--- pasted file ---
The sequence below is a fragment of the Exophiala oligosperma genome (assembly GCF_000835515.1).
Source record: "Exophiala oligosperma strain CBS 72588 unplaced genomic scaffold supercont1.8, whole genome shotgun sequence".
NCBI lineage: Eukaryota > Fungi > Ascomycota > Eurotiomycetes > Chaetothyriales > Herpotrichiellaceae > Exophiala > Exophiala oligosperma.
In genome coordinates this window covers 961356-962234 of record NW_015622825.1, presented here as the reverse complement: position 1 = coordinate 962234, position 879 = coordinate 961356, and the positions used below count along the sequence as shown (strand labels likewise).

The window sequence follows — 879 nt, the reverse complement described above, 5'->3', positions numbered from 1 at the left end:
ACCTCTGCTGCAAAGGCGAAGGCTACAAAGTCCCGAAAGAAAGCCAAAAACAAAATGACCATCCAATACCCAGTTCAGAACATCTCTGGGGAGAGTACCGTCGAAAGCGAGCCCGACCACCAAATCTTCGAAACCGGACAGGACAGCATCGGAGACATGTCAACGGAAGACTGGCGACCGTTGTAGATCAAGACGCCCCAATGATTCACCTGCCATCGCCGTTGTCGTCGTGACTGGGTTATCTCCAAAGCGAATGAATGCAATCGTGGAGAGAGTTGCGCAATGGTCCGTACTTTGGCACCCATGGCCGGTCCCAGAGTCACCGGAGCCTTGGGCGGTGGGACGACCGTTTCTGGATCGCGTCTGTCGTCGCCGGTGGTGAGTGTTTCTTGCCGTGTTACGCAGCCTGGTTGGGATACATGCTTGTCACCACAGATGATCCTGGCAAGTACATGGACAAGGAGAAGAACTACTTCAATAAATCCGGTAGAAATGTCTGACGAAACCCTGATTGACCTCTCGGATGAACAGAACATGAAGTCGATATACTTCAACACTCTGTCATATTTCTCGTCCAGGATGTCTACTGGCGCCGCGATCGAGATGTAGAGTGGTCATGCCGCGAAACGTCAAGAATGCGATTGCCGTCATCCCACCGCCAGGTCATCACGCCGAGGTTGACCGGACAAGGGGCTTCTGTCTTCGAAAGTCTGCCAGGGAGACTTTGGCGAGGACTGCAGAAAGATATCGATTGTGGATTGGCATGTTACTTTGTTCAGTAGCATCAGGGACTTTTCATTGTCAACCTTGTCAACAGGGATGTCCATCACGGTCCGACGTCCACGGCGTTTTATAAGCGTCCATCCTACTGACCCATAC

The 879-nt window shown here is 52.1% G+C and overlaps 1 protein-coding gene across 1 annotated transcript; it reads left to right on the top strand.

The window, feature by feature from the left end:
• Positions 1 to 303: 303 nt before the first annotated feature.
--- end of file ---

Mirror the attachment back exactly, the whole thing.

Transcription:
The sequence below is a fragment of the Exophiala oligosperma genome (assembly GCF_000835515.1).
Source record: "Exophiala oligosperma strain CBS 72588 unplaced genomic scaffold supercont1.8, whole genome shotgun sequence".
NCBI lineage: Eukaryota > Fungi > Ascomycota > Eurotiomycetes > Chaetothyriales > Herpotrichiellaceae > Exophiala > Exophiala oligosperma.
In genome coordinates this window covers 961356-962234 of record NW_015622825.1, presented here as the reverse complement: position 1 = coordinate 962234, position 879 = coordinate 961356, and the positions used below count along the sequence as shown (strand labels likewise).

The window sequence follows — 879 nt, the reverse complement described above, 5'->3', positions numbered from 1 at the left end:
ACCTCTGCTGCAAAGGCGAAGGCTACAAAGTCCCGAAAGAAAGCCAAAAACAAAATGACCATCCAATACCCAGTTCAGAACATCTCTGGGGAGAGTACCGTCGAAAGCGAGCCCGACCACCAAATCTTCGAAACCGGACAGGACAGCATCGGAGACATGTCAACGGAAGACTGGCGACCGTTGTAGATCAAGACGCCCCAATGATTCACCTGCCATCGCCGTTGTCGTCGTGACTGGGTTATCTCCAAAGCGAATGAATGCAATCGTGGAGAGAGTTGCGCAATGGTCCGTACTTTGGCACCCATGGCCGGTCCCAGAGTCACCGGAGCCTTGGGCGGTGGGACGACCGTTTCTGGATCGCGTCTGTCGTCGCCGGTGGTGAGTGTTTCTTGCCGTGTTACGCAGCCTGGTTGGGATACATGCTTGTCACCACAGATGATCCTGGCAAGTACATGGACAAGGAGAAGAACTACTTCAATAAATCCGGTAGAAATGTCTGACGAAACCCTGATTGACCTCTCGGATGAACAGAACATGAAGTCGATATACTTCAACACTCTGTCATATTTCTCGTCCAGGATGTCTACTGGCGCCGCGATCGAGATGTAGAGTGGTCATGCCGCGAAACGTCAAGAATGCGATTGCCGTCATCCCACCGCCAGGTCATCACGCCGAGGTTGACCGGACAAGGGGCTTCTGTCTTCGAAAGTCTGCCAGGGAGACTTTGGCGAGGACTGCAGAAAGATATCGATTGTGGATTGGCATGTTACTTTGTTCAGTAGCATCAGGGACTTTTCATTGTCAACCTTGTCAACAGGGATGTCCATCACGGTCCGACGTCCACGGCGTTTTATAAGCGTCCATCCTACTGACCCATAC

The 879-nt window shown here is 52.1% G+C and overlaps 1 protein-coding gene across 1 annotated transcript; it reads left to right on the top strand.

The window, feature by feature from the left end:
• Positions 1 to 303: 303 nt before the first annotated feature.